The 10 most prevalent behaviors at baseline in each AD severity group are presented in t3. We can see that the majority of these are among the top 10 across all strata (;ns2, 3, 11, 19, 20, 25, 30) and that increasingly more subjects exhibit most of these behaviors as AD severity increases. Notable exceptions are item ;ns11 (tiredness), which appears to have an essentially stable endorsement rate across severity groups, and item ;ns30 (repetitive behavior), the only item with a decreasing trend in endorsement across groups.

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AD Compared With NEC

Although prevalence rates were uniformly higher for AD subjects, not all of the BRSD items were endorsed for significantly more AD than NEC subjects. At baseline, 35% of the BRSD items analyzed were endorsed for less than 10% of AD subjects. AD patients with MMSE scores of 10 or lower were allowed to continue on any psychotropic medications they were currently on, but since only 4.5% of the sample met this criterion, this was unlikely to have affected the outcome.

Although prevalence rates were higher for AD patients than for NEC, these differences failed to reach significance for a majority of items. The "normal limits" of prevalence for these items may be greater than for those where the prevalence for AD patients and NEC differs significantly.

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AD by MMSE-Based Severity Subgroup

We considered two possible outcomes of the comparisons of prevalence across severity groups at baseline. The first was that endorsement rates would be higher for individuals with worse cognitive status as representative of their higher impairment. This was observed for physical signs of anxiety, crying, agitation, irritability, uncooperativeness, restlessness, misidentification of things, and beliefs that TV characters are real and that people are in the house (items ;ns2, 5, 19, 20, 21, 24, 35, 40, and 41).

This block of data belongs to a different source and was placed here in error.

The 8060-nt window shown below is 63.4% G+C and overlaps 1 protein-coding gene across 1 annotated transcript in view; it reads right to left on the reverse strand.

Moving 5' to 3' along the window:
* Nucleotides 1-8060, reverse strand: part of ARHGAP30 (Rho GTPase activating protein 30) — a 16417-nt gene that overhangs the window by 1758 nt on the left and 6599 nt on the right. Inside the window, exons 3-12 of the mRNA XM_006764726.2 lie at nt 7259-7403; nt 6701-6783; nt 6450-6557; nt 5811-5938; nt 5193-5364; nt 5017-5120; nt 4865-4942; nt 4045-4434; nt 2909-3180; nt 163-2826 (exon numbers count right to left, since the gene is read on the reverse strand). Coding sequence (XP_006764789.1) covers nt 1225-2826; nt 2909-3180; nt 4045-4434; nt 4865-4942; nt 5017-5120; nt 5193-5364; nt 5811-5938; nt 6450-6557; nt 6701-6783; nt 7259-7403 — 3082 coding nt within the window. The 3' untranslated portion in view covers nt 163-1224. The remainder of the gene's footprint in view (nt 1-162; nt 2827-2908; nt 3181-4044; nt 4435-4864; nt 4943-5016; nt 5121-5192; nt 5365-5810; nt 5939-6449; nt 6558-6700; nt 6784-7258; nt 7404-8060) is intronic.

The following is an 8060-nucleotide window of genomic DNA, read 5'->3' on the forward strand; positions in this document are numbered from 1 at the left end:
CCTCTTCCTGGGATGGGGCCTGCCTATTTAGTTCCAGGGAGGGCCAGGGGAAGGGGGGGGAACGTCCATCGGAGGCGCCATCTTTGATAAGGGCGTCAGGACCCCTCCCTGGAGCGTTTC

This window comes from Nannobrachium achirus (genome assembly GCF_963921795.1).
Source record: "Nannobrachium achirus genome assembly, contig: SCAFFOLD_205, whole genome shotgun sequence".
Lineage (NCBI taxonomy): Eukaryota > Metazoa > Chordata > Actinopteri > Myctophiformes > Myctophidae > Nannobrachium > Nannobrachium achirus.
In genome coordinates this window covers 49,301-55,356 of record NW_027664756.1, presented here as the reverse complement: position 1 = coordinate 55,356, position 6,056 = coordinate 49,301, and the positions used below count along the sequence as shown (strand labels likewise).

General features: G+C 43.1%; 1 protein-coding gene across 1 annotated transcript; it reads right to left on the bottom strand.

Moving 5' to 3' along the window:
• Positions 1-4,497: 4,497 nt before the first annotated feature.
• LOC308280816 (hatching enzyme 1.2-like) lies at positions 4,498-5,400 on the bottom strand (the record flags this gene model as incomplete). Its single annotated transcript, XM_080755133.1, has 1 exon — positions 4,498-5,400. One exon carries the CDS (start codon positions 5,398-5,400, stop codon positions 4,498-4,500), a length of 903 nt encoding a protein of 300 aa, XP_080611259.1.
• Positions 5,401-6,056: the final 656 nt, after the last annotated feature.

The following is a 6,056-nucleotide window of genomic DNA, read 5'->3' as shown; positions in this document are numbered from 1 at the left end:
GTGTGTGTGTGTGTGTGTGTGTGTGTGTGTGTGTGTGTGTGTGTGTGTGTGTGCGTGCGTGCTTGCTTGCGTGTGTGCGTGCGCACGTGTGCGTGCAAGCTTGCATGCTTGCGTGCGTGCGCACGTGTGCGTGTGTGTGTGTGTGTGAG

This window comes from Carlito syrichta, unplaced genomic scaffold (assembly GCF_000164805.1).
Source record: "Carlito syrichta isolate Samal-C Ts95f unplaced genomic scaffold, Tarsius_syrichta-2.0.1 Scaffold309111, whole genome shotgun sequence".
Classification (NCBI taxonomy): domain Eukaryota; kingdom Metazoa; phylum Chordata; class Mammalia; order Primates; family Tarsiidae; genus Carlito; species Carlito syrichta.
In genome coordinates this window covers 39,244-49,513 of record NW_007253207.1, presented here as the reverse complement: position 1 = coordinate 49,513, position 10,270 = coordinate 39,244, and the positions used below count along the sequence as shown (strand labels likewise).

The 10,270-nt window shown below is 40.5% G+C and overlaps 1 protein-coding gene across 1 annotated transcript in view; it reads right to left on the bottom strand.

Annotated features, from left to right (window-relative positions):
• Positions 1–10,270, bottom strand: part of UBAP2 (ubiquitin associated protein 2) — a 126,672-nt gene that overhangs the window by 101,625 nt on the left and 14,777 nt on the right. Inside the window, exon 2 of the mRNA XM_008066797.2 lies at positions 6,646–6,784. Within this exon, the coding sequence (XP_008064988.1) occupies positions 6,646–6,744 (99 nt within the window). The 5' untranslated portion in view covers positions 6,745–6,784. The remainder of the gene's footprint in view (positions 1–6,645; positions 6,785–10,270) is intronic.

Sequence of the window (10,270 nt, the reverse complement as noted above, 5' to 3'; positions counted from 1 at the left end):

The other possible outcome was that endorsement rates would be lower for individuals with worse cognitive status because they would be unable to perform or exhibit the behaviors. Notably, endorsement rates on repetitiveness (item ;ns30) were significantly higher for subjects with higher MMSE scores, and endorsement rates on this item alone tended to decrease as MMSE scores decreased.

For the majority of items, however, we observed no significant differences in endorsement across MMSE- based domains for BRSD items. In fact, we do not see evidence strongly in support of either of these alternative hypotheses; we have not found evidence that cognitive status corresponds strictly to behavioral symptomatology in this analysis. Lower MMSE scores were not uniformly associated with either higher or lower endorsement rates; nor did we see BRSD items that reflect particular functional domains, such as speech or physical movement, endorsed less and less as MMSE scores dropped off. Endorsement rates for the behavioral items were, in some cases, very low across AD strata; in other cases the endorsement rates increased in parallel with decreasing MMSE (except for item ;ns30, repetitiveness), or were very low or absent for higher MMSE but relatively high for subjects with lower MMSE.